53. 53. STUDENT MODERATING Students are expected to Moderate an Online Seminar for 1 week. They work in groups of 3-4 students. This assignment is worth 30% of total grade 1. Introduction to Topic (10%) • Overview of topic • Design of Seminar: (Discussion? Debate? Role Play?) • Discussion Questions (3) • Readings 2. Facilitating Week-long Discussion (10%) 3. Summary (10%)
  54. 54. Student Discussant A student will be a Discussant in the remaining 5 weeks of online Seminars Discussant of Online Seminar: • Log on at least 2 times per week to respond to the 3 DQs and to respond to others • Input at least 4 messages per week • Ensure Quality of Content move to IG->IO->IC • Reference the Literature • Contribute new Ideas
  55. 55. SHOW AND TELL!
  56. 56. The END THANK YOU! From Linda Harasim
  57. 57. Rubrics & Grade Sheets for Student Discussants The unit of analysis for assessment purposes is the quality and quantity of messages by each student discussant in each seminar. My approach has always been to give more weight to the quality of the discussant input than to the quantity. Nonetheless, active participation by each student should also be recognized since this contributes to the overall quality of a seminar and student engagement in the online community.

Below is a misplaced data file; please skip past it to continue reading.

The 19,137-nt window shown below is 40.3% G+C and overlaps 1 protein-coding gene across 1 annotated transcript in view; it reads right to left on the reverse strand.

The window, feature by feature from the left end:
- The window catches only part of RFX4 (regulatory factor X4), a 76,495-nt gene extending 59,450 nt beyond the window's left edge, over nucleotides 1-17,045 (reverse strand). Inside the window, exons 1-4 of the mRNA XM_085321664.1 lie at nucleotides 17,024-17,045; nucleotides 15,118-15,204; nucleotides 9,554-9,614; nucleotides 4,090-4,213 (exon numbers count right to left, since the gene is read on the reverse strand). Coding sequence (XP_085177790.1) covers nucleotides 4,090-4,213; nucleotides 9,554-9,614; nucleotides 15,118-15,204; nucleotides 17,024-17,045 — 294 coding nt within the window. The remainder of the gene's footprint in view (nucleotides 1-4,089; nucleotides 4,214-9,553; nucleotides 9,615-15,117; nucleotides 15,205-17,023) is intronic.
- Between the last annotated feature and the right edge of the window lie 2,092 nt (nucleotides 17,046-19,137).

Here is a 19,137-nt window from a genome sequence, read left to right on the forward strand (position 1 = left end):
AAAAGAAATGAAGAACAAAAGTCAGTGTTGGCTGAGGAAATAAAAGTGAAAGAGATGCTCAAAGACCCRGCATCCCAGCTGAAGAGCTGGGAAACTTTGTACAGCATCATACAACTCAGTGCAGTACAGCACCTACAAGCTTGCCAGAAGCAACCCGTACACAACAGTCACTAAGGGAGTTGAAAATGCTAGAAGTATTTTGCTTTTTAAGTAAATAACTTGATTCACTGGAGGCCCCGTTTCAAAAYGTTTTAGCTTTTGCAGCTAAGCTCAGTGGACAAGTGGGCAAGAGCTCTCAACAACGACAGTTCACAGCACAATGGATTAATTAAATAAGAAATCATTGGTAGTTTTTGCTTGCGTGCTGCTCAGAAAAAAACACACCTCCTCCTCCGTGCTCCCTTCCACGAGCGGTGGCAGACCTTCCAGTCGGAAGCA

58. 58. Rubrics & Grade Sheets for Student Discussants Week One Week Two Week Three Week Four TOTAL Total Qual Quan Quan Quan CIPATION Qual Tot Qual Tota Qual Tota /X of X% Quan Total Total al l l Student 1 Student 2 Student 3 Student 4 Student 5
  59. 59. Rubrics & Grade Sheets for Student Discussants TOTAL per week: ? Quantity of the Message Input: Some considerations: 1.1. ACTIVE WRITING: Posted at least 4 messages with substantive input 2.2. REPLYING: Logged on at least 2x/week, to respond to DQ and to respond to other Discussants 3.3.CTIVE READING: Read all messages Quality of the Message Input: 1.Addressed 3 DQ Thoughtfully Referenced Readings Added new Insights Posed new Ideas, Questions 2.Built Knowledge (Moved from IG, to IO, to IC).